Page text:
Hong Kong labour chief vows to step up checks on construction sites, be tough on people who breach safety rules amid spate of industrial accidents

Hong Kong’s labour chief has vowed to step up checks on construction sites amid a spate of industrial accidents, saying authorities take the matter seriously and will be tough on offenders caught breaching safety regulations.

Secretary for Labour and Welfare Chris Sun Yuk-han on Sunday warned that the government was keeping a close eye on potential violations of laws or guidelines.

“Regarding the recent industrial accidents related to lifting operations, we will definitely investigate the matter seriously,” he said. “If any employers or workers are found to have violated occupational safety laws or practice guidelines, we will follow up firmly.”

Labour minister Chris Sun says that by stepping up checks, authorities hoped to remind people to strictly follow safety rules. Photo: Jonathan Wong

He made the comments after four workers were injured after being hit by falling metal rods at a public works site for the new Central Kowloon Route in Yau Ma Tei on Saturday, with a wire rope on a crane truck suspected to have snapped while making a delivery.

“If there has been a spike in certain types of accidents, such as lifting operations or working at height, then we will step up checks to target those sites.”

The most recent accident was the second in as many days, following an incident involving a 58-year-old worker who died at a construction site in Tung Chung on Friday afternoon after he was hit on the head by an aluminium sheet that fell during a lifting operation.

Saturday’s accident was the ninth involving lifting operations this year, resulting in six deaths. The construction industry has recorded at least 20 fatal industrial accidents this year.

4 Hong Kong construction workers injured by falling metal rods

Sun said that by stepping up checks, authorities hoped to remind people to strictly follow safety rules. “If we discover any violations of regulations, we will issue an immediate warning to the minor cases and institute prosecutions against serious offenders.”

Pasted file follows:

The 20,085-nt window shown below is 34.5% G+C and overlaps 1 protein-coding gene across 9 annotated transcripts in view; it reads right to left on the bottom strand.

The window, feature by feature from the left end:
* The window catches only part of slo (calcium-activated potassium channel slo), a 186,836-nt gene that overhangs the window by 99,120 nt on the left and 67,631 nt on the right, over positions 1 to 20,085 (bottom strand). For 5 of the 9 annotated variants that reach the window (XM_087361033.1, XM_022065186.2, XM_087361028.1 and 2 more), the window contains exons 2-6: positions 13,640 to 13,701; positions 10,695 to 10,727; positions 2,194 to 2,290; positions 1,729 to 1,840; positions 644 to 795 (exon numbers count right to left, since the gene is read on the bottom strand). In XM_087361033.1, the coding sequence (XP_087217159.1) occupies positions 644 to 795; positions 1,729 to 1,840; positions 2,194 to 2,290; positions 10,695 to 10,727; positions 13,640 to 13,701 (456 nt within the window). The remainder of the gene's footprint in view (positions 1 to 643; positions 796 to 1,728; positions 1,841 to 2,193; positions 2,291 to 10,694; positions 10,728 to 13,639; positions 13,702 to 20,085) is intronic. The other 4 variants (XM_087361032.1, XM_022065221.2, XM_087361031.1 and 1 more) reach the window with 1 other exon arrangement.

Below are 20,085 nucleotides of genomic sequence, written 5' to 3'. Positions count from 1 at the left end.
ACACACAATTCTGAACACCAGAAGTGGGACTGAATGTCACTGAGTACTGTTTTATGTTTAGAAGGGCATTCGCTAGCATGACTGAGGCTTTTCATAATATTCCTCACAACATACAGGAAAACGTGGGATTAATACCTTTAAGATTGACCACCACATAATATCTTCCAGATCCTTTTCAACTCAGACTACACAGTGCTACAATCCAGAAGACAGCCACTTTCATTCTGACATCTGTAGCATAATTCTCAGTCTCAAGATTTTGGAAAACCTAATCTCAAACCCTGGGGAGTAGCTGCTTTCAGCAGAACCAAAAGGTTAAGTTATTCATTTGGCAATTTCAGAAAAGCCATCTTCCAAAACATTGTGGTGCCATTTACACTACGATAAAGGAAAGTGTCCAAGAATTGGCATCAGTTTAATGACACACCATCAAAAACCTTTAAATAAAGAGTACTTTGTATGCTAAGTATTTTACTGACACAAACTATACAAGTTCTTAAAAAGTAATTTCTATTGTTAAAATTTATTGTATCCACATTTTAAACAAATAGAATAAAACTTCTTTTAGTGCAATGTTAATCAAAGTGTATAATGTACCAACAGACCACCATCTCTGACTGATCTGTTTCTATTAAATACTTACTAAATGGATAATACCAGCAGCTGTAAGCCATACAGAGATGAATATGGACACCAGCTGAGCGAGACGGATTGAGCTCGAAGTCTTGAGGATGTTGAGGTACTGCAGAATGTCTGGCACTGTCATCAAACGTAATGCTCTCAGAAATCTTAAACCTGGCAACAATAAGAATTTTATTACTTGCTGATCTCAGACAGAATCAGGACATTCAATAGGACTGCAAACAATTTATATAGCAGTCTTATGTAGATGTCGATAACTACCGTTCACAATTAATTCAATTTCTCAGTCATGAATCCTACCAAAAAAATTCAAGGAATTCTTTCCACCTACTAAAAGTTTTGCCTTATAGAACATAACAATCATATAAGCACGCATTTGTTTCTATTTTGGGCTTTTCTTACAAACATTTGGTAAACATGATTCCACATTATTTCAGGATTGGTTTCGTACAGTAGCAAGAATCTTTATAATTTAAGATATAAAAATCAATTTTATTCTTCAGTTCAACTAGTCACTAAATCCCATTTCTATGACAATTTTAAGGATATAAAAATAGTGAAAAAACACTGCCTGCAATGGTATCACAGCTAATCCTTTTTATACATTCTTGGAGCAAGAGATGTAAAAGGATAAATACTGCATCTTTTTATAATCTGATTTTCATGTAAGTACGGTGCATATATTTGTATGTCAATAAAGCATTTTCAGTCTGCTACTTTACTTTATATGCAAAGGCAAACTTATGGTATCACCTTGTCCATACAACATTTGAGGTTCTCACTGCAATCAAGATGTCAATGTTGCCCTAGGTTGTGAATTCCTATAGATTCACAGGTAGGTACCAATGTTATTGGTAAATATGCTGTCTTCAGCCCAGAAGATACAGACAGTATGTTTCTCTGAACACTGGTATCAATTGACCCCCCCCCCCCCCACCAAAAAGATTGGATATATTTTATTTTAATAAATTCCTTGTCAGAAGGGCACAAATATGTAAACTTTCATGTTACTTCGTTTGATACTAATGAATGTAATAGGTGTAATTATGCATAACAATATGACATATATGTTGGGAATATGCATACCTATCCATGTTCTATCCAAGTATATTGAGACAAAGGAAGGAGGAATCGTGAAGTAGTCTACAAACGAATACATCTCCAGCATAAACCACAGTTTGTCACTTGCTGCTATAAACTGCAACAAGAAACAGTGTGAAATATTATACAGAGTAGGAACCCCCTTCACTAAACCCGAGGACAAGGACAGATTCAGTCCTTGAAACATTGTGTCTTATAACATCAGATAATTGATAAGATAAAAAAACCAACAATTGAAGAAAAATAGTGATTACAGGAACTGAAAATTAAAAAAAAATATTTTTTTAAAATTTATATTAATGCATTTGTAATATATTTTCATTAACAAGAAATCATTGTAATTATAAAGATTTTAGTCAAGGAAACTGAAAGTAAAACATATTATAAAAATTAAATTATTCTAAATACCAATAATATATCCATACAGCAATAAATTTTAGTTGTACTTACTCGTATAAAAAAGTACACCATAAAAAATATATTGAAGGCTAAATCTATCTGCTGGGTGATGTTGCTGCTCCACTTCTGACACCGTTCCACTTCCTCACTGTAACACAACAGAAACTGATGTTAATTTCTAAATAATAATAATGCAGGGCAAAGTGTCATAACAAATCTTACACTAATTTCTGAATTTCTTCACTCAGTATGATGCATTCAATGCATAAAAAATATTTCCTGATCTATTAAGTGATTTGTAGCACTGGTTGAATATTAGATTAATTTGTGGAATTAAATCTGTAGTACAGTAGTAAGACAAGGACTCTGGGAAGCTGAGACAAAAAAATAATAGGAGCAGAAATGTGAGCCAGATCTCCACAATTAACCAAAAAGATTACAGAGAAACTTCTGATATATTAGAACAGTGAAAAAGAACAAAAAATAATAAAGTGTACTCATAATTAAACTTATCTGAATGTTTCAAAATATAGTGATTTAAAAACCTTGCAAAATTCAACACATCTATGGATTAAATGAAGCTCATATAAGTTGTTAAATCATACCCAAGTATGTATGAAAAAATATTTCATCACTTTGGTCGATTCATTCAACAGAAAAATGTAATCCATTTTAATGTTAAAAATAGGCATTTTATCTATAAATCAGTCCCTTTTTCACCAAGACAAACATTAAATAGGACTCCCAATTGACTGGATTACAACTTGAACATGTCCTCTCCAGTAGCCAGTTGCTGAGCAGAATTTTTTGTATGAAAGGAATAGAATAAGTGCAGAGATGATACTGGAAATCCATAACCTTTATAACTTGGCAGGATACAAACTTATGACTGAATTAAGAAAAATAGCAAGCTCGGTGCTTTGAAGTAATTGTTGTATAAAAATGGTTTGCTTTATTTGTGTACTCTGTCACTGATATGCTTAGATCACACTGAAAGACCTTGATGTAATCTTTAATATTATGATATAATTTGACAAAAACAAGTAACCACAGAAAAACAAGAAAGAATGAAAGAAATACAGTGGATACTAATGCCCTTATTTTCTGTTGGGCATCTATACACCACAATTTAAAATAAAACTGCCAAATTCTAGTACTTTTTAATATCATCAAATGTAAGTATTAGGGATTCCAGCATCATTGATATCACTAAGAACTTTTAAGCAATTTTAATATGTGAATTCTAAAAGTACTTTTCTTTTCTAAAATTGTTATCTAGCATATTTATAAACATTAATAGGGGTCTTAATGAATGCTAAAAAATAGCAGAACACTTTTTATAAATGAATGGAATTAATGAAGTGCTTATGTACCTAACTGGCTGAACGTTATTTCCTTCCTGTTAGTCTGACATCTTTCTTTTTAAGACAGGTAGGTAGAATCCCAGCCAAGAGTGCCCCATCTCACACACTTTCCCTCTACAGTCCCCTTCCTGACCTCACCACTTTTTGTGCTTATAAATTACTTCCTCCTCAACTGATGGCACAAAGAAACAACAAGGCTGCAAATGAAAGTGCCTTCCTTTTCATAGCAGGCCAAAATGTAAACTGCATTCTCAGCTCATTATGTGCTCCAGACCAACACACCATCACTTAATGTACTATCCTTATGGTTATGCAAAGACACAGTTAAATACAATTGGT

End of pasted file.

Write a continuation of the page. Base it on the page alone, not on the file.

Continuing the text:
Asked whether the government had failed to set an example for the construction industry because of the accident at the public works site, Sun said he would be in discussion with the Development Bureau to improve safety across the city.

“No matter whether it is for private or public works sites, the government has always attached great importance to safety,” he said. “We will keep in close contact with the Development Bureau and seek to enhance construction site safety, especially for public works.”

Sun also called on those who manage lifting operations to strictly follow practice guidelines to ensure workers were unharmed.

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“We’ll work with the industry to raise safety awareness among workers,” he said “To look after construction site safety, everyone needs to go one step further.”

The Construction Industry Council called on industry players to strengthen their safety measures for lifting operations, saying the recent accidents indicated normal requirements had not been fully implemented.

“The industry is urged to adhere to safety guidelines during construction and use the Smart Site Safety System,” the council said on Saturday, referring to a new digitised tracking system to improve safety. “Prior to work commencing, dynamic risk assessments and field control briefings should be conducted.”

The council said it would set up a committee to review existing operational standards and procedures with key industry stakeholders, including enhancing training and individual responsibilities, improving workers’ safety awareness and skill levels, and arranging site audits.

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